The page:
Joseph Dana reports:
Jawaher Abu Rahmah, 36, was evacuated to the Ramallah hospital yesterday after inhaling massive amounts of tear-gas during the weekly protest in Bil’in, and died of poisoning this morning. Abu Rahmah was the sister of Bassem Abu Rahmah who was also killed during a peaceful protest in Bil’in on April 17th, 2010.
Doctors at the Ramallah hospital fought for Jawaher Abu Rahmah’s life all night at the Ramallah Hospital, but were unable to save her life. Abu Rahmah suffered from severe asphyxiation caused by tear-gas inhalation yesterday in Bil’in, and was evacuated to the Ramallah hospital unconscious. She was diagnosed as suffering from poisoning caused by the active ingredient in the tear-gas, and did not respond to treatment.
Jawaher Abu Rahmah was the sister of Bil’in activist, Bassem Abu Rahmah, who was shot dead with a high velocity tear-gas projectile during a demonstration in the village on April 17th, 2009.
Ahmed Moor, who participated in yesterday’s demonstration, adds:
The Israelis used two types of gas canisters. The first, which you can see in this short video I took (below), is a fist-sized bulbous rubber projectile. It begins to dispense gas in air, causing it to spin wildly and change directions before it hits the ground. Its trajectory is very hard to predict.
The second type of canister is the more deadly kind – the kind that killed Bassem Abu Rahmah in 2009. It’s also used liberally by the young supremacists in uniform. Yesterday the steel canisters, about fifty percent larger than a neat stack of quarters, were fired directly at protesters. Their trajectory is more or less straight, but they come at you much faster.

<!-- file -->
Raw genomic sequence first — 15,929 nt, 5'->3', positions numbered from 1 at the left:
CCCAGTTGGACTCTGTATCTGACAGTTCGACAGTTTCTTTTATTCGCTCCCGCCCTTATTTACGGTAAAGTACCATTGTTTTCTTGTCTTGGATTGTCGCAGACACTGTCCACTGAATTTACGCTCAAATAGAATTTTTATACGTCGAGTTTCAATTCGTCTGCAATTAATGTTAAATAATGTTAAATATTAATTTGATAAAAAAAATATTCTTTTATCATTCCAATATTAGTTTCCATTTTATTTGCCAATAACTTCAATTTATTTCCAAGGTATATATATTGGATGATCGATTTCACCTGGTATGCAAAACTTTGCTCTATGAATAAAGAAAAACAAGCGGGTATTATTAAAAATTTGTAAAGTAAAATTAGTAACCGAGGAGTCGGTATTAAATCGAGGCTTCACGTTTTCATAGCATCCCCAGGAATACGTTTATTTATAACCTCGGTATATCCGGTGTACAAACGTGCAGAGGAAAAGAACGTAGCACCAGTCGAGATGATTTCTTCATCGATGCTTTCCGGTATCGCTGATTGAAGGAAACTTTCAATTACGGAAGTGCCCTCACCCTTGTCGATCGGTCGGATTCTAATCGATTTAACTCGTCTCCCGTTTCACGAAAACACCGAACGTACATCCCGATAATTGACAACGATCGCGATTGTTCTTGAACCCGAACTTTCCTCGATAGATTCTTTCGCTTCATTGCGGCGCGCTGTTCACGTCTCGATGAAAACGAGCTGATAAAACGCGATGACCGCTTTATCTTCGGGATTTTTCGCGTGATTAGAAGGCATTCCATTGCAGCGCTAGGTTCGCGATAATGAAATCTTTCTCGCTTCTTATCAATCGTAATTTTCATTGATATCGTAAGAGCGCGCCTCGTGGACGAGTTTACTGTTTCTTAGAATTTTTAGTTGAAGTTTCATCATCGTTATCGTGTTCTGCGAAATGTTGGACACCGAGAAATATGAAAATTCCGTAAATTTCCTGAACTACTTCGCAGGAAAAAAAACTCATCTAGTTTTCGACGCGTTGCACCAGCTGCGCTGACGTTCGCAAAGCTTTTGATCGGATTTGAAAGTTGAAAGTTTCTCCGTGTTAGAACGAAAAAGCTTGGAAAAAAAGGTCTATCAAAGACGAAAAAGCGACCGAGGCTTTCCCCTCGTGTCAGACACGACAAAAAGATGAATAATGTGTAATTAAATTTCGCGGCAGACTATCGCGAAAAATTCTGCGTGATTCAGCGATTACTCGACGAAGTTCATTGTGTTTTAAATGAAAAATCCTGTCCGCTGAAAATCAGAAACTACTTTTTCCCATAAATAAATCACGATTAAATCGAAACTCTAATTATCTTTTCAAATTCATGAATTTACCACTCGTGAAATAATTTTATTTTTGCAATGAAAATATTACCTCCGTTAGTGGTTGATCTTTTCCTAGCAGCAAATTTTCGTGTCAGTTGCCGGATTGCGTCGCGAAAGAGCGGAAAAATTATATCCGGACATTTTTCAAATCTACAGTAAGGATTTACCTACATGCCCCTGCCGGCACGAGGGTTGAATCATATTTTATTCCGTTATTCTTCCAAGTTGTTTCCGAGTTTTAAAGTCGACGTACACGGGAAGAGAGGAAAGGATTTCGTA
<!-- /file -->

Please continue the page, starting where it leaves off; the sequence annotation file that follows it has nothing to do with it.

And the gas. Well, ‘tear gas’ is a bad name for it. It feels like a million blue shards of glass tearing at your alveoli and shredding your eyes. You can’t see and double over, trying not to breathe. Acid tears are streaming down your face, but the overwhelming sensation is of being bombarded and suffocated. You’re ensconced in darkness and your thoughts are disrupted – you only want to get away. And every breath tears at your insides; vicious animals live in your lungs. I’d rather not breathe than take one more anguished, searing, charred breath. Then, you don’t have a choice; you can’t breathe. You’re struggling to run and are overcome by dizziness. Other people help you escape.
Only Jawaher Abu Rahmah didn’t escape.